…miles to go
by Terry Camsey, Major –
Do you find that, once in a while, out of nowhere a 2’ x 4’ plank appears to hit you between the eyes and shake you up a little? It happened to me recently as I was enjoying a Starbucks coffee and the New York Times—a little vice that, as a senior citizen, I am able to accommodate.
The article that caught my eye was titled, “No altar, no pews, not even a roof, but very much a church,” by Neela Banerjee. It describes an initiative of the Church of the Epiphany, a downtown Episcopal parish which has designed a ministry to take a street church to the homeless of Washington D.C.
Banerjee’s article describes how, although the main church keeps its doors open during the day, and offers breakfast and an indoor service for the homeless on Sundays, the rector wanted to expand into some type of outdoor worship (now there’s a novel idea!).
“While churches have long provided meals, occasional shelter and indoor worship services for the urban homeless,” she wrote, “a small but growing number of congregations now recognize that many homeless people will not attend traditional services indoors.”
“When you become homeless, you become very aware of how people treat you,” said Rev. Ann Marie Jeffrey, who runs Street Church. “It’s hard to walk into a church, and it’s even harder when you are homeless because you are worried about how you will be received, or if you smell bad.”
She could have been describing the traditional church of William Booth’s day, which he encouraged his converts to attend. Doubtless, they had the same feelings and felt similar rejection, since the “upstanding churchgoers” of that day were equally discomforted. It caused Booth to start a church for his converts from not dissimilar backgrounds.
Many of his converts were, of course, won through his “street churches”—the open air meetings that were such a feature of early Salvation Army ministry. No chance, then, that the public was unaware that we were a church (which seems to be the biggest excuse for non-growth that I have heard over many years of working with various corps).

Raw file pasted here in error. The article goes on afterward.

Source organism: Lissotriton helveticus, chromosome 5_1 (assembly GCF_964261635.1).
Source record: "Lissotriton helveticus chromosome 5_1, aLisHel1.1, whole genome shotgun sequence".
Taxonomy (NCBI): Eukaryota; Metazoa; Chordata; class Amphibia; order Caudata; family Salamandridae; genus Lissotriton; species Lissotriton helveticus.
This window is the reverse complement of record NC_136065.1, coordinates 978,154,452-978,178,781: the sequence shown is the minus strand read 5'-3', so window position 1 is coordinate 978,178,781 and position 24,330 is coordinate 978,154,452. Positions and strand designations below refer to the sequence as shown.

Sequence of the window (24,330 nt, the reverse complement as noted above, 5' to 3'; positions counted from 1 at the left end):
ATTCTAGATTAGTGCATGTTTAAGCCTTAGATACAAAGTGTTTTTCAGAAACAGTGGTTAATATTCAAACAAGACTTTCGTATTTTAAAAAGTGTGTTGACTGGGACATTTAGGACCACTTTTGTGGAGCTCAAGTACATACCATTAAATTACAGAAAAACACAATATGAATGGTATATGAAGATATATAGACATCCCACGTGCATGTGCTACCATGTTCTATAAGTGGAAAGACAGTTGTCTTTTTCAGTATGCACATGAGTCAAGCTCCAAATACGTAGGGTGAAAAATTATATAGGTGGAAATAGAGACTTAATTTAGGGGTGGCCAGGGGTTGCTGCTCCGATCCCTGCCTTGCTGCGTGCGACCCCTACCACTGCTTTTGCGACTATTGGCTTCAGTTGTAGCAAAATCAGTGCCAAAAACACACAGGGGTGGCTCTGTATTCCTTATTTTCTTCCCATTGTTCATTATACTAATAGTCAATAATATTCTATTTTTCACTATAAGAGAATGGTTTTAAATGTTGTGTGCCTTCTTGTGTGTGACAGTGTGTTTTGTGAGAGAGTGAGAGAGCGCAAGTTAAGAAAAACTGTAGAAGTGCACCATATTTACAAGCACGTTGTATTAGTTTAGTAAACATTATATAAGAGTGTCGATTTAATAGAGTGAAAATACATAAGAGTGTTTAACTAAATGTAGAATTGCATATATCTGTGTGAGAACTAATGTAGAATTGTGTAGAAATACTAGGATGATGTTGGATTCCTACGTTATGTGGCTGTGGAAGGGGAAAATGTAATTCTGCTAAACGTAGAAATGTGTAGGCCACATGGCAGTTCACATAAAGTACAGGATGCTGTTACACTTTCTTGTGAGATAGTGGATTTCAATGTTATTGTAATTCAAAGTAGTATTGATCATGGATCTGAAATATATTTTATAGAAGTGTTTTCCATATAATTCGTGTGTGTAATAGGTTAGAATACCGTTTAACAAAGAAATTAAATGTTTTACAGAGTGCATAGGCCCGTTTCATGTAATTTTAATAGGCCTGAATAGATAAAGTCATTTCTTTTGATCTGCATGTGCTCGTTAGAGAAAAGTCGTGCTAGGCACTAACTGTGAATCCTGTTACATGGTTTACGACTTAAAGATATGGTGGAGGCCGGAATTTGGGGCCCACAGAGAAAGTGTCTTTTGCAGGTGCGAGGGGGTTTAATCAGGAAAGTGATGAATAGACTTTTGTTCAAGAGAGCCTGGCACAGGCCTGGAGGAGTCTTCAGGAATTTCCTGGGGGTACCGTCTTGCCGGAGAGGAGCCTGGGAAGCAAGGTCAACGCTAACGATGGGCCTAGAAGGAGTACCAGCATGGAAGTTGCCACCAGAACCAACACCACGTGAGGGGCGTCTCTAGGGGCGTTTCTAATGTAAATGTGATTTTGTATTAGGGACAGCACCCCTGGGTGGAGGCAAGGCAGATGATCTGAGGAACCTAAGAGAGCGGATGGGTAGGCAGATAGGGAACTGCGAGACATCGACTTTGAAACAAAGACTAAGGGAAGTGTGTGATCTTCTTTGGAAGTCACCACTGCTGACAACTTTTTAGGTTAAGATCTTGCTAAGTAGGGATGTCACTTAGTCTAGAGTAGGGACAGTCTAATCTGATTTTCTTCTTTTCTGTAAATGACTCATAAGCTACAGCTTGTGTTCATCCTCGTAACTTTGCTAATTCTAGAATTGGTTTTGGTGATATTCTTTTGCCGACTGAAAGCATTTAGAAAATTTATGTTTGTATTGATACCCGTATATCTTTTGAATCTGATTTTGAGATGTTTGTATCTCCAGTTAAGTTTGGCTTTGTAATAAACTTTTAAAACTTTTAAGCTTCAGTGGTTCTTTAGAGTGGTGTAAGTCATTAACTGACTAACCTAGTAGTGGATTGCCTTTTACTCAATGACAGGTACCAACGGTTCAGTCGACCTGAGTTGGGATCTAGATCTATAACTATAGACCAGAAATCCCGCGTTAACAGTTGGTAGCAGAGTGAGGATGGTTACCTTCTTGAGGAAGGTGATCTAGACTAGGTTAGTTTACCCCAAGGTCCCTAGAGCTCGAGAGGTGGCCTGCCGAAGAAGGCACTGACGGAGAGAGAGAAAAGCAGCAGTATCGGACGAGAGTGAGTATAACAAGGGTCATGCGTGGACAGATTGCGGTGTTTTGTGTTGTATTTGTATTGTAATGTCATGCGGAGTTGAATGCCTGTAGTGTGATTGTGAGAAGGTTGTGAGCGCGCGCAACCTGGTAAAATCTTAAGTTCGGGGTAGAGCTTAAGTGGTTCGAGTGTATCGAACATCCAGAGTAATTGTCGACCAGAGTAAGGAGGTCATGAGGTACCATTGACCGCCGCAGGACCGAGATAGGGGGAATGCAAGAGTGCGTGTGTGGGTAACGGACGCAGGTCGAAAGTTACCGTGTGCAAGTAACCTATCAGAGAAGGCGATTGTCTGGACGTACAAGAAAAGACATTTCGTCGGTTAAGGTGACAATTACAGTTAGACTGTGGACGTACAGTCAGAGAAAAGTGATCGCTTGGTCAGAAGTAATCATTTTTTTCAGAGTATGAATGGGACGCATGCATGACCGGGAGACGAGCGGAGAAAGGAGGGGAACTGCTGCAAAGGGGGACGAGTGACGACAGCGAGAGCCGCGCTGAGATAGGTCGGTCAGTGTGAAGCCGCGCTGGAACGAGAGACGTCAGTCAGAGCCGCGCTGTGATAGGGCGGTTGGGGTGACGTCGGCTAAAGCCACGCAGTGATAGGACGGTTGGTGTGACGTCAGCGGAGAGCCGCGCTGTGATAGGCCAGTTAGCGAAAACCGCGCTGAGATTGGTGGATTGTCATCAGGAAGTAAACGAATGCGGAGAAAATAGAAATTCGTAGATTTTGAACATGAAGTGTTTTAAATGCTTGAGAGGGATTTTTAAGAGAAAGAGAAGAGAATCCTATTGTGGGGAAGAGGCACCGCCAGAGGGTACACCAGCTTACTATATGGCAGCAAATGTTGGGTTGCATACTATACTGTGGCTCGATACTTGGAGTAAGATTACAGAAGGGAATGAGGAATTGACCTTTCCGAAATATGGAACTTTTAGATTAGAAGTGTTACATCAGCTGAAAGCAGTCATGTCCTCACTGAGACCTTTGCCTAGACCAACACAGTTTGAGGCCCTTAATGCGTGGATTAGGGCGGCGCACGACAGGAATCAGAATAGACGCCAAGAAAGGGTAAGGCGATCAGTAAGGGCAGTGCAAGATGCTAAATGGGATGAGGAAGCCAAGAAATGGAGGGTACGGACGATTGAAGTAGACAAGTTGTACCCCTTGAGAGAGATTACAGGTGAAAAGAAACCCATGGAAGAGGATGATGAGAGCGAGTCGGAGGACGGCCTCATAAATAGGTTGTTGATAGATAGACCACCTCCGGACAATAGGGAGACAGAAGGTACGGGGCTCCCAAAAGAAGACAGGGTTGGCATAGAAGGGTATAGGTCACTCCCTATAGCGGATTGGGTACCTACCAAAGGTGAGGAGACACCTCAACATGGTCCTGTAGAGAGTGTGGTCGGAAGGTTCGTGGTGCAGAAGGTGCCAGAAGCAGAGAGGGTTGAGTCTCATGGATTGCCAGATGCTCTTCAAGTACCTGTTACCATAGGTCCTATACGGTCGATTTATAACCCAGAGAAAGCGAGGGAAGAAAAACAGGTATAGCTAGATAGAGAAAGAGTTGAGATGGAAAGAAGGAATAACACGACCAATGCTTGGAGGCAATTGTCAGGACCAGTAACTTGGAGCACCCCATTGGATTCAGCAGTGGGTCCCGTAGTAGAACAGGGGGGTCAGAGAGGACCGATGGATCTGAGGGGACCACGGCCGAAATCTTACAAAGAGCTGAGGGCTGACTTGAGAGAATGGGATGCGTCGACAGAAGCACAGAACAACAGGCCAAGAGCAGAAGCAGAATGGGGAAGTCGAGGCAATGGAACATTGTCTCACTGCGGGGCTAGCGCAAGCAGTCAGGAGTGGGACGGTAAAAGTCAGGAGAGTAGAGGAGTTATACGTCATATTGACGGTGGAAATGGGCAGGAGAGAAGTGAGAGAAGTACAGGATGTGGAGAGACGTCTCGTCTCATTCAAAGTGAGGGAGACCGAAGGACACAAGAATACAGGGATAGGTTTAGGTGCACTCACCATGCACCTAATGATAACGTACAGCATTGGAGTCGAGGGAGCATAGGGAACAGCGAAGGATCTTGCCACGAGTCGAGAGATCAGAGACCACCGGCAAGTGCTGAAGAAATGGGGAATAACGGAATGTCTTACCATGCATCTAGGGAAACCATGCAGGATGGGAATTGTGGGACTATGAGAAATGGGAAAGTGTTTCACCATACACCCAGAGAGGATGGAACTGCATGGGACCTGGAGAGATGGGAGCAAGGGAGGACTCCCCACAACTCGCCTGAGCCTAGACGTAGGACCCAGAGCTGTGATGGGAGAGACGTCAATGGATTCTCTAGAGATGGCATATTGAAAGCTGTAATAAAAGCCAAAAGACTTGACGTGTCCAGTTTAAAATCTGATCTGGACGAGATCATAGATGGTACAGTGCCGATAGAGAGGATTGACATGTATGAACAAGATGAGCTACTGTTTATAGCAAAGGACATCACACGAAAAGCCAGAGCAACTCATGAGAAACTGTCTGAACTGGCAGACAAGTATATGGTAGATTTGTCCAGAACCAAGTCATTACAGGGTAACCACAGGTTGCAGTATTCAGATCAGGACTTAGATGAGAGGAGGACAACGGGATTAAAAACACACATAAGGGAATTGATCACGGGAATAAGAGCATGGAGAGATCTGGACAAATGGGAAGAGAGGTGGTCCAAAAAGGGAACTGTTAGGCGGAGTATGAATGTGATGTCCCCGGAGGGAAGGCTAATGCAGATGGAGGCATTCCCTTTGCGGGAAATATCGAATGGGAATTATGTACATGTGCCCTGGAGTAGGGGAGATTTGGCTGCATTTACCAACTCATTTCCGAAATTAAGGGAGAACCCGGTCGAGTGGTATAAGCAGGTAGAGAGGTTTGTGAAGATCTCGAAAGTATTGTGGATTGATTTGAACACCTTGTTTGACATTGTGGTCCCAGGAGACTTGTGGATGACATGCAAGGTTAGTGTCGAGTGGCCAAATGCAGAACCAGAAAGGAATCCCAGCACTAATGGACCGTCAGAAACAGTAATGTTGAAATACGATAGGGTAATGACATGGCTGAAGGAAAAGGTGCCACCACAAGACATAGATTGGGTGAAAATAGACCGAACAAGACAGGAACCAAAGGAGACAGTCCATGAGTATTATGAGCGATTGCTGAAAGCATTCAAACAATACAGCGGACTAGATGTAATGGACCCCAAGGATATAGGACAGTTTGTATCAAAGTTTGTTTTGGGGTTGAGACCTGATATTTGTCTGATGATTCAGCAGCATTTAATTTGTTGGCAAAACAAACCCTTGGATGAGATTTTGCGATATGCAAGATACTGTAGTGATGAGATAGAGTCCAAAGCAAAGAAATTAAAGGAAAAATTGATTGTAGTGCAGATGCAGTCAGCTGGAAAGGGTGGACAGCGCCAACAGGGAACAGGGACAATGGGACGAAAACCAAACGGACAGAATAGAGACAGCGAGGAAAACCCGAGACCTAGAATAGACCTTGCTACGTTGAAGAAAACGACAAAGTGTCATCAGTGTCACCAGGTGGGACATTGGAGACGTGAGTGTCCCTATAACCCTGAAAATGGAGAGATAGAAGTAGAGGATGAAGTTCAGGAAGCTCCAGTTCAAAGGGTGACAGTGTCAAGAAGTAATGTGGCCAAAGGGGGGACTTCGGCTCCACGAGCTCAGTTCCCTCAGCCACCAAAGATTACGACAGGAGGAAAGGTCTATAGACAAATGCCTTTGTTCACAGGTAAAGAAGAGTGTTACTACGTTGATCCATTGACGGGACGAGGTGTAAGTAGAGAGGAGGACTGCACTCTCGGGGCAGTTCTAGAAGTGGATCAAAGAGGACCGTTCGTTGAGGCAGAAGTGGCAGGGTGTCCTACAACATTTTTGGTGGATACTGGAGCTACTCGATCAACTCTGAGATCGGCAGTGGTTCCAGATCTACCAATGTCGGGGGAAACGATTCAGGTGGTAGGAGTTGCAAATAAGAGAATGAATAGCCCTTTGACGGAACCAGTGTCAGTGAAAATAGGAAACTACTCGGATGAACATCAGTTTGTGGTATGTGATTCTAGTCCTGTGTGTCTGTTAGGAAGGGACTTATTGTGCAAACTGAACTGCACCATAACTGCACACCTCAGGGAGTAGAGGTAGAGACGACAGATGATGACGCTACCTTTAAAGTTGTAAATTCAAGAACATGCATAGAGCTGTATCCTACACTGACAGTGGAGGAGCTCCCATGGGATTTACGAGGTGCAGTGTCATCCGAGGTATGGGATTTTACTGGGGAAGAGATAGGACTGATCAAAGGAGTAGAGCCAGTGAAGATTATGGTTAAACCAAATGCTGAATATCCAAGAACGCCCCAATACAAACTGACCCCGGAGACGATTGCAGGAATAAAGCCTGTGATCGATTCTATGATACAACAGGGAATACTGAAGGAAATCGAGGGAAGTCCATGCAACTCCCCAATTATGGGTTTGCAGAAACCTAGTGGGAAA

Doesn’t it make you a little disturbed to see how today another denomination is taking up the same strategy that was once a hallmark of our movement and now seems almost to have died out completely? Worse, have we become more like the respectable church of Booth’s day, than the revolutionary movement he started to reach the poor and disenfranchised with the gospel of Christ?
The article finishes by talking about Billy Ray, who was sitting out communion on a nearby park bench because his legs hurt from walking across the city that morning to get to Street Church.
“I was way out of touch with the Savior,” said Billy Ray, looking at the communion line. “This here keeps me in touch. Otherwise I’d be thinking devilish thoughts, and this helps me stay positive.”
How many Billy Rays are there in the neighborhood of your corps—with, as Robert Frost’s poem suggests, “…miles to go before they rest?”
And what would William Booth do?